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Friday, Oct. 31, 2014

Jail threat came with gavel bang

Friday, May 13, 2011

As predicted by an opponent of the amendment, Lewisburg's City Council on Tuesday voted 3-2 to change cemetery grave decoration rules, but it came after another vocal dispute between two councilmen that prompted the mayor to use her gavel and threaten to have them "taken to jail."

Mayor Barbara Woods brought to the meeting 21 photos of graves decorated here and elsewhere to illustrate what she saw as a flaw in the amendment championed by Councilman Robin Minor. One grave sports a convertible with potted plants. Several have stone borders around the cemetery plots.

As amended now, City Manager David Orr and Public Works Director Kenny Ring must decide what's appropriate or not, according to discussion that Woods tried to control by having Councilmen address "the chair" instead of each other.

Councilman Ronald McRady opposed changing new rules he presented from the Cemetery Board and unanimously adopted by the Council last year. Those rules led to removal of mementos, statuary, and other grave decorations, much to the dismay of relatives still grieving their loss.

Since it's changed, McRady contends that Minor and councilmen Odie Whitehead Jr. have "gutted the ordinance" so much that city staff won't have a standard to use when trying to decide what's allowed.

"I'm disappointed that we have a councilman who would shuck something off," McRady said in an apparent reference to Minor who replied, "If you want to be a gentleman, I'll meet you outside."

Wood interpreted those as fighting words and decided to intervene with a loud rap of the chairman's gavel, calling them to stop arguing.

"I'll have all three of you taken outside and taken to the jail," she said Tuesday night.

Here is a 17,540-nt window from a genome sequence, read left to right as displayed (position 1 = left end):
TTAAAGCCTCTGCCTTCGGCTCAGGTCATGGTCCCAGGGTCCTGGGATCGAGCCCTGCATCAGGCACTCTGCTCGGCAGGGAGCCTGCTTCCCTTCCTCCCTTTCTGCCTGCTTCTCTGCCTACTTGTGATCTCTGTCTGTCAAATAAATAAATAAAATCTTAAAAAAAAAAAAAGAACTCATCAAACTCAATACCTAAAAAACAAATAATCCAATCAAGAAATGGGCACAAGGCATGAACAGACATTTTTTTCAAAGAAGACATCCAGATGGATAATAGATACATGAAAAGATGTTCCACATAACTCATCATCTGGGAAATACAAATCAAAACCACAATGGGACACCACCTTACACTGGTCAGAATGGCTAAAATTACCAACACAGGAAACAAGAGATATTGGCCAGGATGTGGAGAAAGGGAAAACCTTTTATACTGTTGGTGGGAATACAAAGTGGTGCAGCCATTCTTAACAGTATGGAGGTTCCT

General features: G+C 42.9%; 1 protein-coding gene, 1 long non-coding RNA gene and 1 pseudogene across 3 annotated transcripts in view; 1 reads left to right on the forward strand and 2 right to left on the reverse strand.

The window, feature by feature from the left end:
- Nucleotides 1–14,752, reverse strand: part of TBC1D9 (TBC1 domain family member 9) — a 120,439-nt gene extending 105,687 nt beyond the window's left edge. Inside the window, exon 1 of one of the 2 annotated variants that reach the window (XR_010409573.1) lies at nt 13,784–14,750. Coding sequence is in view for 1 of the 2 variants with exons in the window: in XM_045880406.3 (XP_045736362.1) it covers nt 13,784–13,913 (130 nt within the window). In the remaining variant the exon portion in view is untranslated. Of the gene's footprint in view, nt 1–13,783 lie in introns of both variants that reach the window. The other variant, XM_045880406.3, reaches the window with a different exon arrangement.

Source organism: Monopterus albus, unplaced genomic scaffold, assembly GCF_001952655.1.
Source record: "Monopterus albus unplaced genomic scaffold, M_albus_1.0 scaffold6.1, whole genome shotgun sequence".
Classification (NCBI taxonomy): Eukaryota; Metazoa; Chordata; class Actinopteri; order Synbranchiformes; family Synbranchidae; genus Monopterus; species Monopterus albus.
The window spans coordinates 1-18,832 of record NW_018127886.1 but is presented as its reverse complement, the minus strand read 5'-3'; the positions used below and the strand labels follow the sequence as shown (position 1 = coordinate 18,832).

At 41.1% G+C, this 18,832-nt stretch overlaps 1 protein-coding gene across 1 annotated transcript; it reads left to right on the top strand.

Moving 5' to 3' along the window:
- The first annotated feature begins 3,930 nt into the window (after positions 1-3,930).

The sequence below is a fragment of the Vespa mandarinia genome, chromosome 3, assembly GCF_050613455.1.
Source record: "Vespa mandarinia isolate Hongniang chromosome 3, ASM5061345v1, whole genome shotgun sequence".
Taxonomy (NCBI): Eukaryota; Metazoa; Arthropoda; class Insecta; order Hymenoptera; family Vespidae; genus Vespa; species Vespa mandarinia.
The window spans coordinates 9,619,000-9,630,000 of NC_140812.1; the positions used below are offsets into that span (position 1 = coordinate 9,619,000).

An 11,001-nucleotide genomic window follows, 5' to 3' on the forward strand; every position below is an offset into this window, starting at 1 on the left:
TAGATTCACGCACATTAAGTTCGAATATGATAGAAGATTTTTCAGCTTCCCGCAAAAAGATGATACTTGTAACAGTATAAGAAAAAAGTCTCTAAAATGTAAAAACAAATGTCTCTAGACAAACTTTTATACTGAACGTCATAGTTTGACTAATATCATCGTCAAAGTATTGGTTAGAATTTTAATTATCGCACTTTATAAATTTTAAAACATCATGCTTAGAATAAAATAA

Midday Wednesday, Woods recalled her days as a classroom teacher and school principal.

"If I were still a principal with two kids in school behaving that way, I'd have to have them arrested," she said. "You can't let that happen."

She does have the authority to direct police action, Woods said.

It could be based on a potential charge of disorderly conduct, simple assault or some other charge that a police officer might see as suitable, she indicated, adding that her direction would be to the police chief, who attends council meetings.

Wednesday, Woods received calls of support for her intervention and people commented to her in person at stores or other places she'd been on that morning, she said.

"I am embarrassed and ashamed that that kind of behavior was committed by city officials at a public meeting and that my reaction was required to bring the meeting back to order," the mayor said.

Once the incident stopped, she told the council, "There are questions here that need to be addressed."

Before the changes that were adopted, Councilman Quinn Brandon Stewart said, "This is a rash decision and it's not very well thought out." She noted that Minor admitted a mistake by voting for the changes as presented last year by McRady on behalf of the Cemetery Board. She suggested delay so as to consider the entire situation.

"I don't know how you think Mr. Orr or Mr. Ring would know how to make a determination," she said.

She suggested a separate meeting on the subject, but Whitehead had already indicated he wanted the amendment finalized Tuesday.

It was, on a vote with McRady and Stewart voting no, and Councilmen Hershel Davis, Minor and Whitehead voting yes.